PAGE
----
Mystery and romance from the pen of a popular author, headlined by a prized actress absent from the screen for three years paired with a promising actor imported from England, comprised the glistening new Christmas Day offering New York moviegoers unwrapped 65 years ago at the palatial Rivoli Theatre. The novelist/playwright/screenwriter being adapted was the phenomenally prolific Daphne du Maurier. The returning star was Olivia de Havilland, stepping into the tradition of troubled du Maurier heroines previously the domain of her sister Joan Fontaine, already revered as Mrs. DeWinter of Rebecca (1940) and Dona St. Columb of Frenchman’s Creek (1944). In the intervening time since her Christmastime 1949 Academy Award® winner The Heiress, de Havilland had been occupied with making her Broadway debut in revivals of William Shakespeare’s Romeo and Juliet and George Bernard Shaw’s Candida. The new-to-Hollywood discovery was 27-year-old Welshman Richard Burton, with a handful of British films under his belt and noteworthy Broadway engagements in Christopher Fry’s The Lady’s Not for Burning and Jean Anouilh’s Legend for Lovers. The property for inspection was the Gothic-flavored, 19th-century Cornwall-set film version of du Maurier’s tantalizing 1951 bestseller My Cousin Rachel (1952). Before these elements were in place there was the tantalizing possibility that director George Cukor would coax Greta Garbo out of retirement to play the title role, but this didn’t work out. So the de Havilland/Burton matchup would reach the screen under the direction of Henry Koster (The Bishop’s Wife, Harvey) and produced and written for the screen by Nunnally Johnson (The Grapes of Wrath and The Keys of the Kingdom, a Twilight Time title), who had also performed the same chores for the superb de Havilland vehicle The Dark Mirror (1946). That Robert Siodmak-directed thriller, in which de Havilland played twin sisters, one good and the other murderously evil, served as a deft dual-personality dry run for the complexities of My Cousin Rachel.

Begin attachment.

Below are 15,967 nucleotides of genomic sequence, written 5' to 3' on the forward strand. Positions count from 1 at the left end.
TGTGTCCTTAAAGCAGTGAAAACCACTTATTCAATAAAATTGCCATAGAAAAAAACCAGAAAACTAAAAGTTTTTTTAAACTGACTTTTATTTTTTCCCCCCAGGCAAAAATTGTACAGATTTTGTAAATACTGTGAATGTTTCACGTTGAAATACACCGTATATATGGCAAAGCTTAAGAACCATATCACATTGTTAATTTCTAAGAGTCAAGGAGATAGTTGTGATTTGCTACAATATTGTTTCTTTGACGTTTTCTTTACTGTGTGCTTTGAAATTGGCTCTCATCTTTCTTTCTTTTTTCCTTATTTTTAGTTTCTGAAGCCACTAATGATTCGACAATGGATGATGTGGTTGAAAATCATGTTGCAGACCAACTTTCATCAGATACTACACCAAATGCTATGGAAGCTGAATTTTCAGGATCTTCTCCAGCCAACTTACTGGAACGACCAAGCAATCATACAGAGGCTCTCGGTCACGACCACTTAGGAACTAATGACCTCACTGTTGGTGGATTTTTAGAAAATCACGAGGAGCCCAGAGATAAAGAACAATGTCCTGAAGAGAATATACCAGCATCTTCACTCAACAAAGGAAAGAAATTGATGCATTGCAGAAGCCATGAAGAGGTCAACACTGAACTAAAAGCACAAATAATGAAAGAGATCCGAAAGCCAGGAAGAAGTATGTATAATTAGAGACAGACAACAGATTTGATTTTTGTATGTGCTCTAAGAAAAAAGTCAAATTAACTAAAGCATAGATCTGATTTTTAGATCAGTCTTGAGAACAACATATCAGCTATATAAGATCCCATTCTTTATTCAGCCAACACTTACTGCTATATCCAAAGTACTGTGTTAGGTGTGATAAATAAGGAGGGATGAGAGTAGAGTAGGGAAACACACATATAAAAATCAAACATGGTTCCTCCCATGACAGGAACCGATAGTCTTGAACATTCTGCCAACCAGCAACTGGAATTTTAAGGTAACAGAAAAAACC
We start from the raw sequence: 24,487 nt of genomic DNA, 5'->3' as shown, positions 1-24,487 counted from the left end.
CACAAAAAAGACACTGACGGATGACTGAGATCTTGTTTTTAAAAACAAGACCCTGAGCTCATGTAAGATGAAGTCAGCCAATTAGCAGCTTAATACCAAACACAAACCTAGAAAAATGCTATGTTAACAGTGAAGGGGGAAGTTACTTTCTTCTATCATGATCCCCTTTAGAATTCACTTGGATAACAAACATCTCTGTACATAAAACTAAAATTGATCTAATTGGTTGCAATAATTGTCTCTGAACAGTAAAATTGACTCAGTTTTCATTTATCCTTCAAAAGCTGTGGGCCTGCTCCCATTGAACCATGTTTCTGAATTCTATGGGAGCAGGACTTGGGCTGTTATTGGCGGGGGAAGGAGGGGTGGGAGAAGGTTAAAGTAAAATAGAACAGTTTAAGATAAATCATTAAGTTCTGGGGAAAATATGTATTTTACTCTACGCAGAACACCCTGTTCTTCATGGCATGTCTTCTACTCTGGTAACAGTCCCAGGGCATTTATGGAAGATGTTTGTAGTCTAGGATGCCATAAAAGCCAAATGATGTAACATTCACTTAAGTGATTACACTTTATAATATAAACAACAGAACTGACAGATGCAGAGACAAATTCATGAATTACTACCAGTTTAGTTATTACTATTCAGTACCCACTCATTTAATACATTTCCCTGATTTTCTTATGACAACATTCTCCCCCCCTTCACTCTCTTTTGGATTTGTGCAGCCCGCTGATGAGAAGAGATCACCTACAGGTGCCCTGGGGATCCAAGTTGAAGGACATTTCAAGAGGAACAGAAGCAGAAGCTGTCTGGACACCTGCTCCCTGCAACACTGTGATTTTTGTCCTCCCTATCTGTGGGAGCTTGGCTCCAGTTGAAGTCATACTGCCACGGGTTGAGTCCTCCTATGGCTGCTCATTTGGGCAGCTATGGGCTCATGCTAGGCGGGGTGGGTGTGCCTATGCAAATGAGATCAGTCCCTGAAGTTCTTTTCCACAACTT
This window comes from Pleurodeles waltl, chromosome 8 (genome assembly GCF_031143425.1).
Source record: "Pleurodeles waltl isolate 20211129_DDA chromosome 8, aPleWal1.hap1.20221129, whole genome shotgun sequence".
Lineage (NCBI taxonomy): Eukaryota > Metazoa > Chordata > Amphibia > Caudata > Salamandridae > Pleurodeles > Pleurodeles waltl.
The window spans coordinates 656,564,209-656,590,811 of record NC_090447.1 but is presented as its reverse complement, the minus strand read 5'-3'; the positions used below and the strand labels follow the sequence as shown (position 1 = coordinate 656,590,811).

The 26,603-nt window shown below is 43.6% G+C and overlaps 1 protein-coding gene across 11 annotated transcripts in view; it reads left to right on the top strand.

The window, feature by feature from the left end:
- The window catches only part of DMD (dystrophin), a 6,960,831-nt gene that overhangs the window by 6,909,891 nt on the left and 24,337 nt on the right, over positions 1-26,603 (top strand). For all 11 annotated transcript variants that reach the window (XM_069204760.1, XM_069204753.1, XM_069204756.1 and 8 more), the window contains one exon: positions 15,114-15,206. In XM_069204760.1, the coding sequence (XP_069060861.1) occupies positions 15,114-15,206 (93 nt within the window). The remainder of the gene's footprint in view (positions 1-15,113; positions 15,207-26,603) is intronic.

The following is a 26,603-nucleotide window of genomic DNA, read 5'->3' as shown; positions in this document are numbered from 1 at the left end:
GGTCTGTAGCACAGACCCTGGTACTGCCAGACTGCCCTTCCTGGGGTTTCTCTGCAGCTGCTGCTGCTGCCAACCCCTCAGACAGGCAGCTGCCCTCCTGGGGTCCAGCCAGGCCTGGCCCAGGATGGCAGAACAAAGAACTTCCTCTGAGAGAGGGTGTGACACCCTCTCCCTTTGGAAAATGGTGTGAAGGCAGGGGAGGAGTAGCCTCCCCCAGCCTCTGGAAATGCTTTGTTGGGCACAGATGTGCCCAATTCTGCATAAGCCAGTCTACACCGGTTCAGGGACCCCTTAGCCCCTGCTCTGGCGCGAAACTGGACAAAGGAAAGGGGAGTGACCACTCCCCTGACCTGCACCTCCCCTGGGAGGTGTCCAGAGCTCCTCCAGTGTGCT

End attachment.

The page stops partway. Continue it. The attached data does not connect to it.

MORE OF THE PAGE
As The Private World of Daphne du Maurier author Martyn Shallcross describes this bewitching tale: “Ambrose Ashley [played by in the movie by John Sutton] marries the beautiful and mysterious Rachel [de Havilland], Countess Sangeletti, in Italy and never returns home. Over the following months his letters to his favorite cousin Philip [Burton] hint that he is being poisoned. Philip therefore decides to travel to Italy but he arrives too late – by the time he gets there, Ambrose is already dead. Shocked and very worried, Philip returns home to Cornwall. Then Rachel crosses the Channel, comes to Cornwall and stays at Philip’s beautiful manor house. When Philip meets her, he is attracted by her great beauty and her air of mystery, and as time goes by he finds himself torn between dark suspicion of Rachel and passionate love for her. Is she a scheming murderess or is she the sweet and angelic woman she often seems? This perplexing doubt runs through the novel; did Rachel poison Ambrose, or didn’t she? It is a question that is never properly answered, and it is left to the reader to come to a decision. ‘Everyone asks me was Rachel guilty or innocent,’ Daphne often said. ‘Do you know, I could never make up my own mind about that – actually, I think Rachel was the culprit. But I have always left my readers guessing.’” So too does this brooding, carefully constructed film, which walks a delicate line between swooning attraction and dangerous portent, fueled by a beautifully crafted Franz Waxman score and adorned with the atmospheric contributions of its Oscar®-nominated black-and-white cinematography (Joseph LaShelle), art direction/set decoration (Lyle R. Wheeler, John DeCuir and Walter M. Scott) and costumes (Charles Le Maire and Dorothy Jeakins). De Havilland would score a Best Actress/Drama Golden Globe® nomination for her work, while Burton earned a Best Supporting Actor Oscar® nomination and Most Promising Newcomer Golden Globe® trophy for his. Du Maurier’s tale retained its fascination for future generations via a 1983 BBC TV miniseries with Geraldine Chaplin and Christopher Guard, a 2011 BBC Radio dramatization with Lia Williams and Damian Lewis, a 2012 Dublin Gate Theatre stage adaptation with Hannah Yelland and Michael Legge and a second big-screen feature film this year with Rachel Weisz and Sam Claflin. But this first film edition, with an edgy, alluring de Havilland and Burton in his vigorous early heartthrob prime, still leads the pack, and it looks and sounds sharper than ever in Fox’s brand-new 4K restoration transfer debuting on TT hi-def Blu-ray January 23. Extras include an Isolated Track of the brooding Waxman score and a vintage, audio-only 1953 Lux Radio Theater Adaptation starring de Havilland. Preorders open January 10.